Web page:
Peter Seidenberg
Of the 32 Laser Masters World Championships that Seidenberg has sailing in, he's won 12.Peter Hurley

While Seidenberg sails the Laser alone, his charming and sociable wife, Fran, is as much his crewmate as she is his soul mate. They met in 1978 when Seidenberg was skiing on Easter vacation. She spoke some German, which ­impressed him enough to work up the courage to ask her to dinner. After a two-year long-­distance relationship, they married.

The more time Seidenberg spent with his ­Laser, the more he detested its portage. In the early days, competitors carried boats to the water. Alternatively, there were flimsy plastic dollies available from England. “I had one and had repaired it several times,” says Seidenberg. “I decided there must be a better way.”

He pondered a better dolly for three years or so, coming up with vague ideas. Then, in 1989, he sat down and put ideas to paper. The ­Seidenbergs mortgaged their house, cashed in retirement accounts, and launched Seitech Dollies. Peter was a one-man show, building the dollies and doing the marketing and shipping. At night, after she finished her day job, Fran ­tended the books.

They relocated to Portsmouth, Rhode Island, in 1991, to be closer to where the Laser was manufactured. Peter Johnstone, then owner of Sunfish/Laser, knew Seitech dollies helped sell Lasers, Sunfish, Optimists and other dinghies, so he included Seitech information in his dealer mailers and advertising. After a profitable run, in 2001 the Seidenbergs sold Seitech to Vanguard. At this point, most would be happy with what they had ­accomplished, but not the Dolly Meister. Seizing on a dolly shortage in 2013, he came out of ­retirement and started Dynamic Dollies with two partners. The Dynamic wheel’s unique design, with its Delrin ball bearings, spins ­effortlessly under load.

Seidenberg does, of course, take great pleasure in the independence his dollies ­offer sailors. “There were 160 Dynamic Dollies at the Laser Masters Worlds in Kingston,” he says. “That was a wonderful sight. I think it’s fair to say my dollies, the Seitech and Dynamic, have contributed to the popularity of dinghy sailing. When I go to regattas and see all of them, it’s such an awesome feeling. It makes me realize my life has been useful, has made a difference.”

Today Seidenberg summers in Rhode Island, and sailors in the area admire him. His reputation as a sportsman and a dedicated competitor precedes him on the international stage.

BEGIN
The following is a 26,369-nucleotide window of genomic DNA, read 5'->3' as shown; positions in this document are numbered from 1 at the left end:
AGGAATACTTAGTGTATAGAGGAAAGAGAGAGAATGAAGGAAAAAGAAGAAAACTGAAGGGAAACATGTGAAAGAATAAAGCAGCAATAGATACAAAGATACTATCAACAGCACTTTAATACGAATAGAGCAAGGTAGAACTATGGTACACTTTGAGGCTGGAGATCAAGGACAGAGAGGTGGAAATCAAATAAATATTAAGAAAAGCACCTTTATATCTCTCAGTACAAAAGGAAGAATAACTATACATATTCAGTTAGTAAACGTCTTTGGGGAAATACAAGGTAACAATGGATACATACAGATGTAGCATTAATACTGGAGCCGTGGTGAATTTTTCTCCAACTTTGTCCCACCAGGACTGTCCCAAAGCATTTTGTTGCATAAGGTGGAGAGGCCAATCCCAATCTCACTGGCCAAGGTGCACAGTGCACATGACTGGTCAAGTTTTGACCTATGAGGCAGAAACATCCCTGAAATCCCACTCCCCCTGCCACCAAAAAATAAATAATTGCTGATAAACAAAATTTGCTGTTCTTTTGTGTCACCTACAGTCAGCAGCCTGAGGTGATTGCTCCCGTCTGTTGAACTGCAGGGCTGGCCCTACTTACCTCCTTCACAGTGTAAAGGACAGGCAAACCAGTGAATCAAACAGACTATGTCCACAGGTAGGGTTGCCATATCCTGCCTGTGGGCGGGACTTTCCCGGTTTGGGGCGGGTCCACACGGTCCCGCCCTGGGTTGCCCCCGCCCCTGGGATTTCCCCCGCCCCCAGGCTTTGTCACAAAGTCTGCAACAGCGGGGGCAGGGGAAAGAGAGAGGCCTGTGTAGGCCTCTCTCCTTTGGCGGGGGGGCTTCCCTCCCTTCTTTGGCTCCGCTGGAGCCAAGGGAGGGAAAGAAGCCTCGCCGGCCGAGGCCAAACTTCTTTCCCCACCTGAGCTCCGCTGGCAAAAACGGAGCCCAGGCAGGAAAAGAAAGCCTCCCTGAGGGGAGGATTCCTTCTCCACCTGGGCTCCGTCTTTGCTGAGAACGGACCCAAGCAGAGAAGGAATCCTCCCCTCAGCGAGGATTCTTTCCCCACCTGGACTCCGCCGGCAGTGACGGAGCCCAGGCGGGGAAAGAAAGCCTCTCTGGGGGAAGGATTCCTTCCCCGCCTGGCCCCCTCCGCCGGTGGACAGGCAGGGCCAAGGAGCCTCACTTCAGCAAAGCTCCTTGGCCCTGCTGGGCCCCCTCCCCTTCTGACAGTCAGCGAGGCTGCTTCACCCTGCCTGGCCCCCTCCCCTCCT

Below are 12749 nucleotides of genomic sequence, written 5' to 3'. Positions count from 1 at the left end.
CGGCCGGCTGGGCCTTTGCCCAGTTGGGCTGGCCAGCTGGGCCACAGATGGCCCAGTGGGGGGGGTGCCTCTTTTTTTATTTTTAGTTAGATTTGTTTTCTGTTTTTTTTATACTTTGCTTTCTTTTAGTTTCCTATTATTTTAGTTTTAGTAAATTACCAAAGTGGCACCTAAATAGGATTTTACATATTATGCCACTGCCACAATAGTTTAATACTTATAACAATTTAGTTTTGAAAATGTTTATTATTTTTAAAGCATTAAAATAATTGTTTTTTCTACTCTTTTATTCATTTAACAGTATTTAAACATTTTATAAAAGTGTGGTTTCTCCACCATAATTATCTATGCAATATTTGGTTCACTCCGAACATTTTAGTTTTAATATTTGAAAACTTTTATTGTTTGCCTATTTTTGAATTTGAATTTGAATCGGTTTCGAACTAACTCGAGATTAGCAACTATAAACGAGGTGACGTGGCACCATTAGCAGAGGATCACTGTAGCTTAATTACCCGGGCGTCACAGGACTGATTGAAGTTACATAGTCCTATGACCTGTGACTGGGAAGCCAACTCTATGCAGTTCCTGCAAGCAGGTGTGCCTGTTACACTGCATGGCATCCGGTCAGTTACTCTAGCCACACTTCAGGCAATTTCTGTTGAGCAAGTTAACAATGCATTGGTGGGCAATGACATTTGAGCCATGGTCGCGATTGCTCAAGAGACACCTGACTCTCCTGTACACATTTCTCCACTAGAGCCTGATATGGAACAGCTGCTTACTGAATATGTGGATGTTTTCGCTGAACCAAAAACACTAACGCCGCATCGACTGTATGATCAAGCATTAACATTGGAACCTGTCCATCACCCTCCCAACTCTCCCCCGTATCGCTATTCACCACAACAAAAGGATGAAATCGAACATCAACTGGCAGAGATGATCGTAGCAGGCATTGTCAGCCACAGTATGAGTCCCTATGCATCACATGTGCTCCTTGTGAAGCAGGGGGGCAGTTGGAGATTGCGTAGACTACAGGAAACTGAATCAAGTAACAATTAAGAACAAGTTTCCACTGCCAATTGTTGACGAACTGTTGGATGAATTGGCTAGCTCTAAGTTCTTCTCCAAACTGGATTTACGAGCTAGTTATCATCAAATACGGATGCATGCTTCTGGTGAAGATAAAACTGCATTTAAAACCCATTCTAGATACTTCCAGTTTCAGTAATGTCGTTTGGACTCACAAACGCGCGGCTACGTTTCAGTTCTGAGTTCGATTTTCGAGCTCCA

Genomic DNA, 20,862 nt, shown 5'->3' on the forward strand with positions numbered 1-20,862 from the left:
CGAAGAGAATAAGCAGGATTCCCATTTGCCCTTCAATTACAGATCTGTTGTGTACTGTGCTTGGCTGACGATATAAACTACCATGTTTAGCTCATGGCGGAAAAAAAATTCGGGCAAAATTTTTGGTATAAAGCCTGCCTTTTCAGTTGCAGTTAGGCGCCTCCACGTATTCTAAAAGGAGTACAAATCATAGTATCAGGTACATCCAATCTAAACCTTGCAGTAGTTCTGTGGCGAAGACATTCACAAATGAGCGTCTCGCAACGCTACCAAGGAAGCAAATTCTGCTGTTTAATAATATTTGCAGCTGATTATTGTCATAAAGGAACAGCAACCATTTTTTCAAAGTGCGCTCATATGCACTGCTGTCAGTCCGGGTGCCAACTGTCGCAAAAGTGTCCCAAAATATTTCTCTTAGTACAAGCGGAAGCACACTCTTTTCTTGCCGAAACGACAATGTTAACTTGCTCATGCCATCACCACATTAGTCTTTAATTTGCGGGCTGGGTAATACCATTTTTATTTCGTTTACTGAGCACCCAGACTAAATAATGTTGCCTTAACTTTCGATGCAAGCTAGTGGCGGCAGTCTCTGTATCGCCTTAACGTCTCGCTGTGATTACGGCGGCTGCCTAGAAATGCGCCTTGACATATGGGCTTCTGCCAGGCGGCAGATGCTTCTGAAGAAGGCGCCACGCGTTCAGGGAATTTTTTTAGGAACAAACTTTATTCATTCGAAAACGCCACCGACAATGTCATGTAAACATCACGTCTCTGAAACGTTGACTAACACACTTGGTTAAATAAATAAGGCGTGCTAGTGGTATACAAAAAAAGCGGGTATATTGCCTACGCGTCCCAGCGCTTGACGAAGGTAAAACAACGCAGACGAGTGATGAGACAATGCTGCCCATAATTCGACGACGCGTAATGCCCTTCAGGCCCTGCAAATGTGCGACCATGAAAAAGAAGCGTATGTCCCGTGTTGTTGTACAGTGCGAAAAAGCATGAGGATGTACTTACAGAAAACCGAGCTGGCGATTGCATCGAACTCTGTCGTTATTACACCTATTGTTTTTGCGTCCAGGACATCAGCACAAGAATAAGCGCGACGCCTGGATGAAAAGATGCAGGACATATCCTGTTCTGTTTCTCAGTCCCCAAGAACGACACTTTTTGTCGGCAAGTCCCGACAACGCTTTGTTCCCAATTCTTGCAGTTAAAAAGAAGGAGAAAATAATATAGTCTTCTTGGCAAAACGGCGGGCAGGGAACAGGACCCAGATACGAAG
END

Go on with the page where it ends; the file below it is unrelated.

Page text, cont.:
For example, Jeff Martin, of Falmouth, England, is the executive secretary emeritus of the International Laser Class Association. He has a big presence, a big voice, and he runs the Laser Masters Worlds with an iron fist. But he ­becomes subdued, as if awed, when he speaks of the Iron Master. Martin says he’s watched Seidenberg pass through the various age brackets, always maintaining a high level of participation and respect among his peers. “When the Masters first started, the maximum age was 60,” says Martin. “Then we saw the top end gradually increase to the point where we had to bring in extra age groups. As Peter has moved through, he’s wanted that, and he has taken the view that if you can do it, I can do it. He seems as keen to me now as when he ­started. I wish I could emulate him.”

Scott Leith, of Auckland, New Zealand, says he’s inspirational: “He makes me harden up at age 44. I have been world champion only six times. I’d like to win one more than him, so I hope he retires soon.”

Kerry Waraker, of Australia, says: “Peter is a great sailor and ultracompetitive but fair. He won’t wish me luck at a regatta but will go as far as wishing me ‘equal luck.’”

Laser Training Center owner Ari Barshi, of Cabarete, Dominican Republic, says: “At 77 years of age, Peter decided it’s time to perfect his tacks, and decided to pick on me, the 53-year-old youngster, to be his training partner, aka victim. So there we were, doing covering drills, with me trying to escape from Peter, who was ahead and blocking my wind. Every time I had enough of these tacks, ­Peter would say, ‘Just one more downwind, and then some tacks upwind.’ The fourth time he said that, I did not believe him anymore and just sailed away. He kept on tacking for at least ­another 20 minutes, with no more than a minute between tacks.”

Then there’s his reputation for being a sportsman. Al Clark, the Laser Radial Grand Master world champion and head coach at Royal Vancouver YC, has a favorite Seidenberg story: “At the Laser Midwinters East Regatta in 2003, I believe, there was a start where many of the top sailors of the day were ready to go with the line being very pin-favored. Peter came in on port and lined up in the perfect spot, below one of the top campaigners.

“This fellow took this as a bit of an insult, as Peter was in his 60s. The sailors backed out and sculled around to beat Peter to the pin. In the end, Peter had a clean start and the other guy went into the pin, and the mark boat anchored at the pin, breaking his tiller.

“There was a lot of yelling and colorful language, and in the end the sailor learned a lesson, apologizing later by letter to Peter, who was, of course, gracious in all of it. He sails hard and fair and will beat you at any age if you give him a chance. He really is unstoppable.”

Terry Neilson, a past world champion from Toronto, says Seidenberg is the most organized sailor he’s ever run across: “He has everything you could ever want to borrow in the back of his car, in alphabetical order. He would see me coming and know that his meticulous inventory of spare parts and tools was about to be ravaged. His initial German distaste for disorganized, bumbling idiots advancing on his inventory would slowly fade, and a smile would appear as he awaited another pathetic request for a plug, batten, screwdriver or telltale.”

The piles of silver accolades commemorating 12 world championships, twice as many ­regional wins, and more national titles than he can remember are not what drive the Iron Master; it’s incentive to work on his fitness, he says.

While he’ll never boast of it, he does enjoy the occasional praise from younger master sailors who point out his enviable ability to hike and endure long days on the water. “They say, ‘My father is your age, and he can hardly walk. You are hiking out like a youngster,’” he says. “That is a very nice thing to hear.”

Seidenberg knows the Fountain of Youth is his Laser. Without it, he’d be like millions of AARP members who sit idle every day, just passing time. Not him. He’d rather be passing another competitor.